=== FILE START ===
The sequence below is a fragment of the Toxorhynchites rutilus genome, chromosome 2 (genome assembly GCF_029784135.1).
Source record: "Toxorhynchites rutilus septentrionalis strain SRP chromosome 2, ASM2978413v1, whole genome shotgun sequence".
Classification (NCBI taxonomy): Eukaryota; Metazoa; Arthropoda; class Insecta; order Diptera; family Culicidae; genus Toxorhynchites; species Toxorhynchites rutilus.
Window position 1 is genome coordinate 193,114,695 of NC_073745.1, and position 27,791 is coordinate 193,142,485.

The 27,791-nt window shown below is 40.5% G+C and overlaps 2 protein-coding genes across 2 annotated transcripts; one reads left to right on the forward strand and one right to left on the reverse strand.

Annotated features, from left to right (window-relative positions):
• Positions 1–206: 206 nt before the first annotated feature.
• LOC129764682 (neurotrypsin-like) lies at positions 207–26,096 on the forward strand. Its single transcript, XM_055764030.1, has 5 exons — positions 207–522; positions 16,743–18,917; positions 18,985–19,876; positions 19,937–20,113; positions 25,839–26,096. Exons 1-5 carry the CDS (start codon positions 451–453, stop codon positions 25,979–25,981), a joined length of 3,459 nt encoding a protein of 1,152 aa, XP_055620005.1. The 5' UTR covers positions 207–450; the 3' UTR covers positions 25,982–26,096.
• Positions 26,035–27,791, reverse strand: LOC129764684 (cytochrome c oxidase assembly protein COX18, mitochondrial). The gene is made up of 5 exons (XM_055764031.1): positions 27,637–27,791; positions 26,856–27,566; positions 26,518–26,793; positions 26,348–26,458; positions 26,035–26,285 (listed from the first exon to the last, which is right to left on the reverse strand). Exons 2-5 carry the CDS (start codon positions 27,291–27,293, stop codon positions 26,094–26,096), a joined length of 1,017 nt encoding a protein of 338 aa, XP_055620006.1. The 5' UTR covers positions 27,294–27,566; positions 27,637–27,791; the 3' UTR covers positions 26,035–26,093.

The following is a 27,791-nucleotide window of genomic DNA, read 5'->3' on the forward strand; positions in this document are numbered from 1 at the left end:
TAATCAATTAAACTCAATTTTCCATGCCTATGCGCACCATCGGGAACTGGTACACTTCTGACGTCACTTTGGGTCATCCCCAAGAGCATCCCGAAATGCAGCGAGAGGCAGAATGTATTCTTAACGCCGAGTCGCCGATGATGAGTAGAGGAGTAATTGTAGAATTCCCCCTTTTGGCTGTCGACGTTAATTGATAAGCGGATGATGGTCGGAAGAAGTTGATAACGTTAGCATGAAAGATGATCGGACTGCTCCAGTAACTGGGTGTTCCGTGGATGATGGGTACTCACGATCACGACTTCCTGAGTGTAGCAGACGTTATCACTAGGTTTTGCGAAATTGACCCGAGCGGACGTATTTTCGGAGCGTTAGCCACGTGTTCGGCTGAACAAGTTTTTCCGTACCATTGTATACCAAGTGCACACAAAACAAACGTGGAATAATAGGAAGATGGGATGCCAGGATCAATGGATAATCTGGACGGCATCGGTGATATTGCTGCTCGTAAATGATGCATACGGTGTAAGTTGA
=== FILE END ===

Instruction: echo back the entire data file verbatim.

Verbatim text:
The sequence below is a fragment of the Toxorhynchites rutilus genome, chromosome 2 (genome assembly GCF_029784135.1).
Source record: "Toxorhynchites rutilus septentrionalis strain SRP chromosome 2, ASM2978413v1, whole genome shotgun sequence".
Classification (NCBI taxonomy): Eukaryota; Metazoa; Arthropoda; class Insecta; order Diptera; family Culicidae; genus Toxorhynchites; species Toxorhynchites rutilus.
Window position 1 is genome coordinate 193,114,695 of NC_073745.1, and position 27,791 is coordinate 193,142,485.

The 27,791-nt window shown below is 40.5% G+C and overlaps 2 protein-coding genes across 2 annotated transcripts; one reads left to right on the forward strand and one right to left on the reverse strand.

Annotated features, from left to right (window-relative positions):
• Positions 1–206: 206 nt before the first annotated feature.
• LOC129764682 (neurotrypsin-like) lies at positions 207–26,096 on the forward strand. Its single transcript, XM_055764030.1, has 5 exons — positions 207–522; positions 16,743–18,917; positions 18,985–19,876; positions 19,937–20,113; positions 25,839–26,096. Exons 1-5 carry the CDS (start codon positions 451–453, stop codon positions 25,979–25,981), a joined length of 3,459 nt encoding a protein of 1,152 aa, XP_055620005.1. The 5' UTR covers positions 207–450; the 3' UTR covers positions 25,982–26,096.
• Positions 26,035–27,791, reverse strand: LOC129764684 (cytochrome c oxidase assembly protein COX18, mitochondrial). The gene is made up of 5 exons (XM_055764031.1): positions 27,637–27,791; positions 26,856–27,566; positions 26,518–26,793; positions 26,348–26,458; positions 26,035–26,285 (listed from the first exon to the last, which is right to left on the reverse strand). Exons 2-5 carry the CDS (start codon positions 27,291–27,293, stop codon positions 26,094–26,096), a joined length of 1,017 nt encoding a protein of 338 aa, XP_055620006.1. The 5' UTR covers positions 27,294–27,566; positions 27,637–27,791; the 3' UTR covers positions 26,035–26,093.

The following is a 27,791-nucleotide window of genomic DNA, read 5'->3' on the forward strand; positions in this document are numbered from 1 at the left end:
TAATCAATTAAACTCAATTTTCCATGCCTATGCGCACCATCGGGAACTGGTACACTTCTGACGTCACTTTGGGTCATCCCCAAGAGCATCCCGAAATGCAGCGAGAGGCAGAATGTATTCTTAACGCCGAGTCGCCGATGATGAGTAGAGGAGTAATTGTAGAATTCCCCCTTTTGGCTGTCGACGTTAATTGATAAGCGGATGATGGTCGGAAGAAGTTGATAACGTTAGCATGAAAGATGATCGGACTGCTCCAGTAACTGGGTGTTCCGTGGATGATGGGTACTCACGATCACGACTTCCTGAGTGTAGCAGACGTTATCACTAGGTTTTGCGAAATTGACCCGAGCGGACGTATTTTCGGAGCGTTAGCCACGTGTTCGGCTGAACAAGTTTTTCCGTACCATTGTATACCAAGTGCACACAAAACAAACGTGGAATAATAGGAAGATGGGATGCCAGGATCAATGGATAATCTGGACGGCATCGGTGATATTGCTGCTCGTAAATGATGCATACGGTGTAAGTTGA